Earl Scruggs biography
Earl Eugene Scruggs (born January 6, 1924, Shelby, North Carolina-died March 28, 2012, Nashville, Tennessee) was a musician noted for creating a banjo style (now called Scruggs style and also formerly known as the three-finger style) that is a defining characteristic of bluegrass music.
Scruggs joined Bill Monroe's Blue Grass Boys in late 1945 and his syncopated, three-finger picking style quickly became a sensation. In 1948 Scruggs and guitarist Lester Flatt left Monroe's band and formed Flatt and Scruggs. In 1969, Flatt and Scruggs broke up and Scruggs started a new band, the Earl Scruggs Revue, featuring several of his sons.
Flatt and Scruggs won a Grammy Award in 1969 for Scruggs' instrumental Foggy Mountain Breakdown. Scruggs was an inaugural inductee into the International Bluegrass Music Hall of Honor in 1991.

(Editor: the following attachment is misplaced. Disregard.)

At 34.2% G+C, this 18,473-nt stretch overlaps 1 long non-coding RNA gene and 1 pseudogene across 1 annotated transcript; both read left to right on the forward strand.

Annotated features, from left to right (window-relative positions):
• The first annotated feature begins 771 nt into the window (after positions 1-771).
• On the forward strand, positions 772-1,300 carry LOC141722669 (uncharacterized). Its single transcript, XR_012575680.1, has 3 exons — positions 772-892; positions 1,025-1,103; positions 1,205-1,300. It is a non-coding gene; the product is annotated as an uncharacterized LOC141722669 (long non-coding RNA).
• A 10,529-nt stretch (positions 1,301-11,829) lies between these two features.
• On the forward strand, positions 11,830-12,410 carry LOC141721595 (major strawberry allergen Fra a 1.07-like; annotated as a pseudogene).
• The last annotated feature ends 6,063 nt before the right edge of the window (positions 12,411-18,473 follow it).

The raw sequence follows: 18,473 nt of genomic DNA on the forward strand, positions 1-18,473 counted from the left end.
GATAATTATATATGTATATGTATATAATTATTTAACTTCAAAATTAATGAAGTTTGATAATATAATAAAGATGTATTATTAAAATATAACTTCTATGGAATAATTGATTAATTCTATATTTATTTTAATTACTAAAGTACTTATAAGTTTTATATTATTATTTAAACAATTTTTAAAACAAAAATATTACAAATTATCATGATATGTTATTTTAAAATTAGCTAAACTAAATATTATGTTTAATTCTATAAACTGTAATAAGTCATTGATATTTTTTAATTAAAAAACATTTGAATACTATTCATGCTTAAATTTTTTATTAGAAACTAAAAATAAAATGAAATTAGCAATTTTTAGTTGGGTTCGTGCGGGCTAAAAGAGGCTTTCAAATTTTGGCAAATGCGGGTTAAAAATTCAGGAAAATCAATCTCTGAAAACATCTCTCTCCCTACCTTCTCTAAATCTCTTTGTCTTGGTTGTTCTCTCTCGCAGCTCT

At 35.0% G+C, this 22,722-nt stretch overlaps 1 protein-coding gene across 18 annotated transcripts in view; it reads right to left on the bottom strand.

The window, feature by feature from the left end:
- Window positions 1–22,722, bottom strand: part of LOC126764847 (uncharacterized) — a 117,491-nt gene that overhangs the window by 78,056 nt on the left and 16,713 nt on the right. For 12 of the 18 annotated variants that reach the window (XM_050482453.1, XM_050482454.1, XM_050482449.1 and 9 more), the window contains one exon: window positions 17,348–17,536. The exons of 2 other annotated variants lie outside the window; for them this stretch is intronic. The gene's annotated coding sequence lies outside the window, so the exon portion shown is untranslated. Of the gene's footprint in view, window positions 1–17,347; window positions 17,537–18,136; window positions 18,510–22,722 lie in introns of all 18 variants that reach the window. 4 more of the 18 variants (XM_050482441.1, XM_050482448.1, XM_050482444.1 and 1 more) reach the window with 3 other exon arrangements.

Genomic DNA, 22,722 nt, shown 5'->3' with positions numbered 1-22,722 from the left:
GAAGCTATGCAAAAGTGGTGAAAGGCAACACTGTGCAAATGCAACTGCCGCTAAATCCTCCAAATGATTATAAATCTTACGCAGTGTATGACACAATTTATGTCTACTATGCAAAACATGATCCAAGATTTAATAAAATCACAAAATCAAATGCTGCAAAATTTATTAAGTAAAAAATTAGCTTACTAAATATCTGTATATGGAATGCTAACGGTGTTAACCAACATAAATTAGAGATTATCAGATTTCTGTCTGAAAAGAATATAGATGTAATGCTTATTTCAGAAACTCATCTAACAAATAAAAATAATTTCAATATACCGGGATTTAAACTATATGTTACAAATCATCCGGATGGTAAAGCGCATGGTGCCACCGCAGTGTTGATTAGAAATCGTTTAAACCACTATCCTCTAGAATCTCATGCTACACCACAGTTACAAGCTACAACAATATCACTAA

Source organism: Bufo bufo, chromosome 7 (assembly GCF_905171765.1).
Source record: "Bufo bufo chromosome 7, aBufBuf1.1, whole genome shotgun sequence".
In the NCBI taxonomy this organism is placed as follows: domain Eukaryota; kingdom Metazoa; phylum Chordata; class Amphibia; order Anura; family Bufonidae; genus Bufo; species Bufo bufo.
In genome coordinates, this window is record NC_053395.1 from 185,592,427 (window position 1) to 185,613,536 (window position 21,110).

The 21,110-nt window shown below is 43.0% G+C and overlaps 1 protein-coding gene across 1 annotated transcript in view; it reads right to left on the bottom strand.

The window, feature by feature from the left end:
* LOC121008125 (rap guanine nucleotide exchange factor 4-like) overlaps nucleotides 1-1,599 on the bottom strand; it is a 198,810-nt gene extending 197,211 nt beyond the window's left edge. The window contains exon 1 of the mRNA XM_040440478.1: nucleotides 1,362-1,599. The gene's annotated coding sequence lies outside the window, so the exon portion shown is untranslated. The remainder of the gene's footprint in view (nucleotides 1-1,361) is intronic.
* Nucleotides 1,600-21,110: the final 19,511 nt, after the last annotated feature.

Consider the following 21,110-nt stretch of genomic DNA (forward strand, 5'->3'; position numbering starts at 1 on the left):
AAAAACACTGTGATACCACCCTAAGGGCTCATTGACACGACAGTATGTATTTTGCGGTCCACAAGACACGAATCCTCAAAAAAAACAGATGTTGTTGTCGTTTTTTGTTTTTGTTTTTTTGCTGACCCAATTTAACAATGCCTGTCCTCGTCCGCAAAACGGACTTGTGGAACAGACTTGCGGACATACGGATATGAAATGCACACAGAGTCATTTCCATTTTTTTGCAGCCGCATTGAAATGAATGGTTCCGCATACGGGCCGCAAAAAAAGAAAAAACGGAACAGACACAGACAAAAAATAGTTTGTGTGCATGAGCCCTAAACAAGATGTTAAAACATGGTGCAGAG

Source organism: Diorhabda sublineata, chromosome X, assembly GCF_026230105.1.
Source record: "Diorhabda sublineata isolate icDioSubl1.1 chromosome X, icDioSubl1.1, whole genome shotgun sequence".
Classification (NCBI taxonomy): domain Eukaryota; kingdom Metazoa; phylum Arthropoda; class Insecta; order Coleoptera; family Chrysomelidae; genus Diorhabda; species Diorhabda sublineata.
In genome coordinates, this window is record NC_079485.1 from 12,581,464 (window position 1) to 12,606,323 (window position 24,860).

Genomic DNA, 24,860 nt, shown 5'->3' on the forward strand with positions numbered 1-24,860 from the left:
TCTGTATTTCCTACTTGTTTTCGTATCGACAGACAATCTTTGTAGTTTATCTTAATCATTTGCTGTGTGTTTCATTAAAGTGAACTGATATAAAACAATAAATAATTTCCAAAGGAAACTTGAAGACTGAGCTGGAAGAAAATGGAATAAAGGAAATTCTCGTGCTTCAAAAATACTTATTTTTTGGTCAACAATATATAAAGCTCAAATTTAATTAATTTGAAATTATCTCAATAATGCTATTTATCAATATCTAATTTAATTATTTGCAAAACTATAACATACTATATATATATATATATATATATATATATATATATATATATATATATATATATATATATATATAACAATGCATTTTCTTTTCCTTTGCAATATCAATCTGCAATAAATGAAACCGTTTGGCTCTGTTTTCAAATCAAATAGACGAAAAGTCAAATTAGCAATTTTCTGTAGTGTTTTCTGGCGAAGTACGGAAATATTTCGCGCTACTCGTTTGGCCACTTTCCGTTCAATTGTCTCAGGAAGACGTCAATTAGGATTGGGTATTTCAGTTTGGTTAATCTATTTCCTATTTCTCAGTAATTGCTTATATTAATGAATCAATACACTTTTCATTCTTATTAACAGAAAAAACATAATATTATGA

In 2002 Scruggs won a second Grammy award for the 2001 recording of Foggy Mountain Breakdown, which featured artists such as Steve Martin on 2nd banjo solo (Martin played the banjo tune on his 1970s stand-up comic acts), Vince Gill and Albert Lee on electric guitar solos, Paul Shaffer on piano, Leon Russell on organ, and Marty Stuart on mandolin. The album, Earl Scruggs and Friends, also featured artists such as Elton John, Sting, Johnny Cash, Don Henley, Travis Tritt, and Billy Bob Thornton. Earl Scruggs and Friends (MCA Nashville, 2001).
On February 13, 2003, Scruggs received a star on the Hollywood Walk of Fame.
On September 13, 2006, Scruggs was honored at Turner Field in Atlanta as part of the pre-game show for an Atlanta Braves home game. Organizers set a world record (239) for the most banjo players playing one song together (Scruggs' Foggy Mountain Breakdown).
Scruggs' wife and manager Louise Scruggs died on February 2, 2006 at the age of 78 at Nashville, TN's Baptist Hospital following a lengthy illness.